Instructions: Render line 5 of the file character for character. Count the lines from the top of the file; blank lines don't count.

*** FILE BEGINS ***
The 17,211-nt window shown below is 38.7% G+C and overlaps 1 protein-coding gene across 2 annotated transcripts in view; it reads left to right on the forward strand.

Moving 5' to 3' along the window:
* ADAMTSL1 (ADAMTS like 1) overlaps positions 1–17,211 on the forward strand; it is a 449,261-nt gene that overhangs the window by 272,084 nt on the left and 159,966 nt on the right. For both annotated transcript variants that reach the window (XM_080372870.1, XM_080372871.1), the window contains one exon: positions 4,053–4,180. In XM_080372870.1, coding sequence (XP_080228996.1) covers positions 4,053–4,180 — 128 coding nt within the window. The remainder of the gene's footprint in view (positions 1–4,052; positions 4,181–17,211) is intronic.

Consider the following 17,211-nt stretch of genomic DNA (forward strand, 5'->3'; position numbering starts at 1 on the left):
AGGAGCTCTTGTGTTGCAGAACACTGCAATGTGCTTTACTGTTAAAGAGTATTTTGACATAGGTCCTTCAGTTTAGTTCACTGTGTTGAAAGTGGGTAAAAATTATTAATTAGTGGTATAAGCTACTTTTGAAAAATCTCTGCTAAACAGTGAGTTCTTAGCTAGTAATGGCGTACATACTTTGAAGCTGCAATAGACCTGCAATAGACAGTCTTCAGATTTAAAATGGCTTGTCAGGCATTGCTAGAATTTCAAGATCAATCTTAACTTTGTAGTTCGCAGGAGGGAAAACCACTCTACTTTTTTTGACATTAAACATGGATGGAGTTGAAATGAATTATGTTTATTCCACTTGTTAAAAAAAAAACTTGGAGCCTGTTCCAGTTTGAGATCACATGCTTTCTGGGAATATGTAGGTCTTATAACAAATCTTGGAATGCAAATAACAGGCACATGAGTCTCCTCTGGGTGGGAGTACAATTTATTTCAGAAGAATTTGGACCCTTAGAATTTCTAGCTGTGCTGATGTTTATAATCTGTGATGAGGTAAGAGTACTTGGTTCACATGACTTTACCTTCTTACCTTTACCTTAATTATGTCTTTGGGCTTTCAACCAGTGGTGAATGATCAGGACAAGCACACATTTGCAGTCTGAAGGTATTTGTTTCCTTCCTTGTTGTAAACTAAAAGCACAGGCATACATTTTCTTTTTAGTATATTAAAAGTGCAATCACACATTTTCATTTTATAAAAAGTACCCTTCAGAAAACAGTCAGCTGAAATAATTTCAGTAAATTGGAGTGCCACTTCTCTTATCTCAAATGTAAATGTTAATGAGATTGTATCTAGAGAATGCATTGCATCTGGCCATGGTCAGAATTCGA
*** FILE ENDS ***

AGGAGCTCTTGTGTTGCAGAACACTGCAATGTGCTTTACTGTTAAAGAGTATTTTGACATAGGTCCTTCAGTTTAGTTCACTGTGTTGAAAGTGGGTAAAAATTATTAATTAGTGGTATAAGCTACTTTTGAAAAATCTCTGCTAAACAGTGAGTTCTTAGCTAGTAATGGCGTACATACTTTGAAGCTGCAATAGACCTGCAATAGACAGTCTTCAGATTTAAAATGGCTTGTCAGGCATTGCTAGAATTTCAAGATCAATCTTAACTTTGTAGTTCGCAGGAGGGAAAACCACTCTACTTTTTTTGACATTAAACATGGATGGAGTTGAAATGAATTATGTTTATTCCACTTGTTAAAAAAAAAACTTGGAGCCTGTTCCAGTTTGAGATCACATGCTTTCTGGGAATATGTAGGTCTTATAACAAATCTTGGAATGCAAATAACAGGCACATGAGTCTCCTCTGGGTGGGAGTACAATTTATTTCAGAAGAATTTGGACCCTTAGAATTTCTAGCTGTGCTGATGTTTATAATCTGTGATGAGGTAAGAGTACTTGGTTCACATGACTTTACCTTCTTACCTTTACCTTAATTATGTCTTTGGGCTTTCAACCAGTGGTGAATGATCAGGACAAGCACACATTTGCAGTCTGAAGGTATTTGTTTCCTTCCTTGTTGTAAACTAAAAGCACAGGCATACATTTTCTTTTTAGTATATTAAAAGTGCAATCACACATTTTCATTTTATAAAAAGTACCCTTCAGAAAACAGTCAGCTGAAATAATTTCAGTAAATTGGAGTGCCACTTCTCTTATCTCAAATGTAAATGTTAATGAGATTGTATCTAGAGAATGCATTGCATCTGGCCATGGTCAGAATTCGA